As a summary: Probably the simplest routine is to bring the leg from it’s position of acute flexion to the right angle, whilst the foot is retained first in full internal and then full external rotation. Any abnormality …….. will be discovered during the straightening of the joint” 

This simple description has been modified many times over the years varying from starting in extension and ending in flexion to including joint line tenderness, with or without a clunk. It is worth noting that McMurray was not looking for tenderness or pain during this part of the examination. 

He then points out that “This method is not described as a counter to the ordinary methods of examination of the joint, but rather as a useful accessory.”   

Thessaly’s test:  was described in 2005 in an article published in The Journal of Bone and Joint Surgery.  The study was from the Orthopaedic Department, University of Thessaly, Larissa, Hellenic Republic, Greece which explains where the name Thessaly came from. This is in the northern side of Greece between Macedonia, Sterea, Epirus and the Aegean Sea and is a region rather than a person.   

They compared 213 symptomatic patients with 197 asymptomatic volunteers and described the Thessaly test at 5 and 20 degrees of knee flexion. MRI and arthroscopic findings were used in their analysis. Their findings indicated low rates of false positive and false negative tests with a very high degree of accuracy for both medial and lateral meniscal tears.    

“The Thessaly test is a dynamic reproduction of load transmission in the knee joint and is performed at 5° and 20° of flexion. The examiner supports the patient by holding his or her outstretched hands while the patient stands flatfooted on the floor. The patient then rotates his or her knee and body, internally and externally, three times, keeping the knee in slight flexion (5°). Then the same procedure is carried out with the knee flexed at 20°. Patients with suspected meniscal tears experience medial or lateral joint-line discomfort and may have a sense of locking or catching. The theory behind the test is that, with this manoeuvre, the knee with a meniscal tear is subjected to excessive loading conditions and almost certainly will have the same symptoms that the patient reported. The test is always performed first on the normal knee so that the patient may be trained, especially with regard to how to keep the knee in 5° and then in 20° of flexion and how to recognize, by comparison, a possible positive result in the symptomatic knee.”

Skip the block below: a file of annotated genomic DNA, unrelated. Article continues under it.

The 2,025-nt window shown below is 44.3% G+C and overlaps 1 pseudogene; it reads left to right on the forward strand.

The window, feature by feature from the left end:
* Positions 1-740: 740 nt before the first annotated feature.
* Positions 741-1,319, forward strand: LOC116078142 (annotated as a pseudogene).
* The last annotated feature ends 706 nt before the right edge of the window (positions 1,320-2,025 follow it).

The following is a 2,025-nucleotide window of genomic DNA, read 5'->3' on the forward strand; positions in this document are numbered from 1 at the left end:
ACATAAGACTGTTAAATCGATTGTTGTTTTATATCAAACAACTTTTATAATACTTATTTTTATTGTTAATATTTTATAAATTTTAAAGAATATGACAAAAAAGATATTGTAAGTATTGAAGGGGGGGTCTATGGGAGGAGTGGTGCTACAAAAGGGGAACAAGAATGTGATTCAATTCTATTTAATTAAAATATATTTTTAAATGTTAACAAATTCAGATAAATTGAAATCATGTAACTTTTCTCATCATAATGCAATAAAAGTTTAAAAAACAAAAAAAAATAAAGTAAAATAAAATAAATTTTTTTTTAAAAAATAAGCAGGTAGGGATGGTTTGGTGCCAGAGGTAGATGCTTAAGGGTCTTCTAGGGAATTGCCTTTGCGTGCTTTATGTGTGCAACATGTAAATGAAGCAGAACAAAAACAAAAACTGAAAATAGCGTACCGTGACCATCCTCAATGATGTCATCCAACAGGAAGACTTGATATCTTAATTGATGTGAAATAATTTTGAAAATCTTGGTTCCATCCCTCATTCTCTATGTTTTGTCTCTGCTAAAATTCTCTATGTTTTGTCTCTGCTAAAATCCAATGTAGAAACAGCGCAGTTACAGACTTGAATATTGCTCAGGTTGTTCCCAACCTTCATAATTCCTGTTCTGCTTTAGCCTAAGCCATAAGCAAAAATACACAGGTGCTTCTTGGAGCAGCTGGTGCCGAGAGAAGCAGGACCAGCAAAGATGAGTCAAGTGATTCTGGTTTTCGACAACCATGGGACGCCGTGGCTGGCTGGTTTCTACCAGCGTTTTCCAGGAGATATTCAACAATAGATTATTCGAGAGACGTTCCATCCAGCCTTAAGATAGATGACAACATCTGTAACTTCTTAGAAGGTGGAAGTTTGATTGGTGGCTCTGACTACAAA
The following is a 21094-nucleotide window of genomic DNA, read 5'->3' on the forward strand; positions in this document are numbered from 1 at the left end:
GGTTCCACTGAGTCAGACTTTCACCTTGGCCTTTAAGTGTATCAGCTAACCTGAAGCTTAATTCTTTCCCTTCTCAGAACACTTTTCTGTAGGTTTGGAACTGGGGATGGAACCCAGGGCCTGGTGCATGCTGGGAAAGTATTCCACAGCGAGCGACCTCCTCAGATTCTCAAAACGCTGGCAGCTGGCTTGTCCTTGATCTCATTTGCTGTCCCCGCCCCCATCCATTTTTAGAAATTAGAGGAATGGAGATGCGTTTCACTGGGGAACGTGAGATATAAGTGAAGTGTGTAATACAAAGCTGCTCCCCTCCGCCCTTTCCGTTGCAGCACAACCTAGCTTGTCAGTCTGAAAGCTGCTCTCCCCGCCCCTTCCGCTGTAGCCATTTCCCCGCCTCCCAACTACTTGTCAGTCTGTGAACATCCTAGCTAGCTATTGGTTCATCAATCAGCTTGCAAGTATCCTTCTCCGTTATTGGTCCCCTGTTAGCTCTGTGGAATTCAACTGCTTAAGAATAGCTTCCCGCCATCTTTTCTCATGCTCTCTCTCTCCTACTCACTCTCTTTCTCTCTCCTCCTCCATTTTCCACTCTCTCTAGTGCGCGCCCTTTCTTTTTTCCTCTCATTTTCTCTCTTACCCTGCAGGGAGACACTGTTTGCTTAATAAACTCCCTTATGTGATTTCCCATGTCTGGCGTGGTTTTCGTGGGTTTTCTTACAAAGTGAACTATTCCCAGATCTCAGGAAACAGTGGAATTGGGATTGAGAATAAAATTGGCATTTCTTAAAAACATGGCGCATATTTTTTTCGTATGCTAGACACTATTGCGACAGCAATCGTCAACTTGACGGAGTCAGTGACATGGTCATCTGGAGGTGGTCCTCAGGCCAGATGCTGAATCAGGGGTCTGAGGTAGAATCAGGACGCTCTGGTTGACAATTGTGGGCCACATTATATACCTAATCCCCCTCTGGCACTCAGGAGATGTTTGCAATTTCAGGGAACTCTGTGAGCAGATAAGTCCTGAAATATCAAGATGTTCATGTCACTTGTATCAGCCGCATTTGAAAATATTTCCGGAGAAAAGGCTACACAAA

A word of caution when performing this test though: “When the Thessaly test was performed at 20° of flexion, seven (3.3%) of the patients … had a clinically important exacerbation of knee symptoms, requiring the administration of analgesic tablets, and one patient had the knee lock, requiring manipulation with the patient under anaesthesia in order to unlock it” 

Since then multiple studies have compared McMurray’s test to Thessaly’s test with differing claims of usefulness of both tests. Unfortunately, these days many people are relying solely on MRI scanning to make the diagnosis of a meniscal tear without correlating this with the patient’s history and clinical examination. While an MRI is useful, it should be reserved for situations in which the clinician requires further information before arriving at a diagnosis. Indications for arthroscopy should be therapeutic and not based purely on radiographic findings.   


Definite indications for surgery include longitudinal vertical tears (especially in the red-white or red-red zones) which are amenable to repair, horizontal cleavage tears in young athletes, hidden posterior capsulo-meniscal tears in ACL injuries, radial tears and root tears.   

Many patients will do very well with non-operative treatment even when they have a meniscal tear. This is particularly true of the more degenerative tears in older patients.  Deciding who to operate on for a meniscus tear cannot be based on a single test alone. A careful history and a combination of various clinical tests combined with advanced imaging makes the decision more clear. Unless the knee is actually locked or the tear type is included in the list above, a period of non-operative treatment is usually indicated to see if surgery can be avoided.